The onus is on Najib to convince the world of his innocence
Malaysia's prime minister, Najib Razak, has repeatedly denied wrongdoing over the state sovereign fund 1MDB's huge debts. He claims opponents are trying to orchestrate his removal through allegations that almost US$700 million was transferred into his bank accounts. Yet his explanations have not been convincing. The dismissal of critics in his cabinet, the disarray surrounding an official inquiry and the silencing of media have only heightened speculation. Restoring lost moral authority requires ensuring a genuinely independent investigation.
There is every reason why this has to happen. The 1MDB scandal has damaged Malaysia's image and outlook, causing the stock market and the ringgit currency to plummet. Malaysia's oil-driven economy was already in trouble over the sharp fall in prices. Allegations of corruption shrouding the leadership only deepens the crisis.
Najib's replacement of five ministers including his deputy, Muhyiddin Yassin, and the attorney-general, Abdul Gani Patail, has caused ructions in the United National Malays Organisation, the dominant partner in the Barisan Nasional coalition. Muhyiddin, critical of the government's handling of the scandal, was removed in favour of the prime minister's strongest ally, Home Affairs Minister Ahmad Zahid Hamidi. Patail was just three months from retirement and the leader of the special task force investigating 1MDB. The chair of the parliamentary committee looking into the allegations, Nur Jazlan Mohamed, was promoted to the cabinet and his posting will mean a suspension of its work until October. The moves come amid a media crackdown, with websites blocked and two publications belonging to The Edge group suspended.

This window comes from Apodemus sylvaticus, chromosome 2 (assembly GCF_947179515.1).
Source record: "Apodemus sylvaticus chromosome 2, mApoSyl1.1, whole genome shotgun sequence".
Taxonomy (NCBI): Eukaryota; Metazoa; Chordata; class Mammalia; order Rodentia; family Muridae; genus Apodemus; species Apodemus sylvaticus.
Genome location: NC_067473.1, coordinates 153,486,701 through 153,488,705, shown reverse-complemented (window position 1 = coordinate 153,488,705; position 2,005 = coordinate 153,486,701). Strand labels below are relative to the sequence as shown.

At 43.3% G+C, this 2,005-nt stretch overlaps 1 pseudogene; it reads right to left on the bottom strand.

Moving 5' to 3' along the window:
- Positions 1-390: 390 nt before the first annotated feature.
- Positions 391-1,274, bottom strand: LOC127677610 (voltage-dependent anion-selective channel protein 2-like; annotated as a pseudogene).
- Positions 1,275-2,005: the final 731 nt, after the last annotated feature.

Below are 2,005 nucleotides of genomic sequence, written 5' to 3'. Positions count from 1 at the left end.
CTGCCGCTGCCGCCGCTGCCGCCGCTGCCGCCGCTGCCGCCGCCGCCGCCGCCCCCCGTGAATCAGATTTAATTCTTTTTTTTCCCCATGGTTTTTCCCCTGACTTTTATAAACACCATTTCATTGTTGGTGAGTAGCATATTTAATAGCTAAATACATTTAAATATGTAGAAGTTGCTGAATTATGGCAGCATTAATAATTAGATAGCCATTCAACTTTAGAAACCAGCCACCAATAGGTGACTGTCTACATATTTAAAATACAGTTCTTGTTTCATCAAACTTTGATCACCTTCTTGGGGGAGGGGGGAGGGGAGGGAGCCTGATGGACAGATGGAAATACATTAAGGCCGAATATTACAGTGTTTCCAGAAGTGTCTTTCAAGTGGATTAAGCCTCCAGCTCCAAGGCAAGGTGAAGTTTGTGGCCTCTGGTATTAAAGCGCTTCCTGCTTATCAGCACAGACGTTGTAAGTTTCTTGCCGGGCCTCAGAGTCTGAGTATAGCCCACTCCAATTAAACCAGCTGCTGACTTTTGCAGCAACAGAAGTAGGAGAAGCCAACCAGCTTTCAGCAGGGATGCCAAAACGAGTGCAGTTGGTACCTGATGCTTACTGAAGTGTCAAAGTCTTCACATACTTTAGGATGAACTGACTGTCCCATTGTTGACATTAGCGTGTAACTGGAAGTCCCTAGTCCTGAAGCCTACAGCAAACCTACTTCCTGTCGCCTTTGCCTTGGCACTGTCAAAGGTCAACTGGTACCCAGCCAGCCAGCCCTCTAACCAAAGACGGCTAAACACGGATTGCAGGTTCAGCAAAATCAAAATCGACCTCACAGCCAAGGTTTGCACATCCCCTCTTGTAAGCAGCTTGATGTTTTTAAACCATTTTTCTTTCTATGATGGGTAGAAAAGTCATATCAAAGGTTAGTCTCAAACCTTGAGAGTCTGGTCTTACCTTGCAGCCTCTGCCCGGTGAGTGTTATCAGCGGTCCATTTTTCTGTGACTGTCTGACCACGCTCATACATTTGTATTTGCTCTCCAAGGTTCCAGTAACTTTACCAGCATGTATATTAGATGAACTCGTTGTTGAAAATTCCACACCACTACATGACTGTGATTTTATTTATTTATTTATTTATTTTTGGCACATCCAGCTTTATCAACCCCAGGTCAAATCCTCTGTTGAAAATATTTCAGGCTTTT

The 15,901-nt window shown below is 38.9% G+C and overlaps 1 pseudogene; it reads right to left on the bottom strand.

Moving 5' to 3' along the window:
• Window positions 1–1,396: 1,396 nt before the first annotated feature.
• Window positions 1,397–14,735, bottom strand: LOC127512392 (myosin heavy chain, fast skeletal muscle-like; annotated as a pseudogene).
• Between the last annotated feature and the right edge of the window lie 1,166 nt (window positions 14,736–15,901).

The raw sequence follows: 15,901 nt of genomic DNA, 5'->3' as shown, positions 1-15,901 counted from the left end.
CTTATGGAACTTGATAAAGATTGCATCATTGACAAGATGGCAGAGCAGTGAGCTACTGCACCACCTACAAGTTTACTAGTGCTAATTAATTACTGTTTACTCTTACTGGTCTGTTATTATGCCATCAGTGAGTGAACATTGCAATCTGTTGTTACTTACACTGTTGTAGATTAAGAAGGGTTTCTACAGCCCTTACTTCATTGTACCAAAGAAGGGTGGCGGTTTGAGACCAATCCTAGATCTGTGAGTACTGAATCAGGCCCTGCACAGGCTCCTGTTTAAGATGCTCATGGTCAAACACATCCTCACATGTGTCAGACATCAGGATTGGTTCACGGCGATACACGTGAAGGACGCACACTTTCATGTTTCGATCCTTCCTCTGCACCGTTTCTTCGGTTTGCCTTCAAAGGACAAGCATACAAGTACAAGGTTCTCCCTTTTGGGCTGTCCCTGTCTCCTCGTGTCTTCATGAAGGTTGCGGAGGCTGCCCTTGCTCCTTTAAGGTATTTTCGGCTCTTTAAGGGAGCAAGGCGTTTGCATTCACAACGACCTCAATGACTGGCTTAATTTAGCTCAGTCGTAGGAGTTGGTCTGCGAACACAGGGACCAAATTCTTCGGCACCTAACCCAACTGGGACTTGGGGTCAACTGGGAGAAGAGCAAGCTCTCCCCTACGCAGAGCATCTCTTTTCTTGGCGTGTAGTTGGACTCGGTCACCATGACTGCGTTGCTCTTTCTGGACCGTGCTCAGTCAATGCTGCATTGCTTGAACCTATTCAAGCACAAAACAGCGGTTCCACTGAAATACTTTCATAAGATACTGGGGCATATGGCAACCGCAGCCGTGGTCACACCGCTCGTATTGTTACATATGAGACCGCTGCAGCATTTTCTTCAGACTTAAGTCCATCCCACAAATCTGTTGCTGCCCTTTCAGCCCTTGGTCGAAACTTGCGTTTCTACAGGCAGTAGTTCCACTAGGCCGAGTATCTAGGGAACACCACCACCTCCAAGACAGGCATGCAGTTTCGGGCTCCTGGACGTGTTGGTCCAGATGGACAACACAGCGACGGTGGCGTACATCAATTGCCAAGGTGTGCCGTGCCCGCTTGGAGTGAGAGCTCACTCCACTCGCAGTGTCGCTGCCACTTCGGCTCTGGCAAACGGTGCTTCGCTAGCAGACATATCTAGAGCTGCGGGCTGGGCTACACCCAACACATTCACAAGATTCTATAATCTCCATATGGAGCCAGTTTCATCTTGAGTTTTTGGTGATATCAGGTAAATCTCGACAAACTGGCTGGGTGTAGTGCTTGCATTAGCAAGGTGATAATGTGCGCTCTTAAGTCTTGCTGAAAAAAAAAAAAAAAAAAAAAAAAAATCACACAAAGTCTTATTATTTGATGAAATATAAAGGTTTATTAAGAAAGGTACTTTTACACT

Replacements and suspensions buy time, but do not resolve the crisis. Najib's strongest critic, former prime minister Mahathir Mohamad, continues to call for him to resign. Rumours remain rife. If Najib has done nothing wrong, he has to do a better job of proving his neutrality.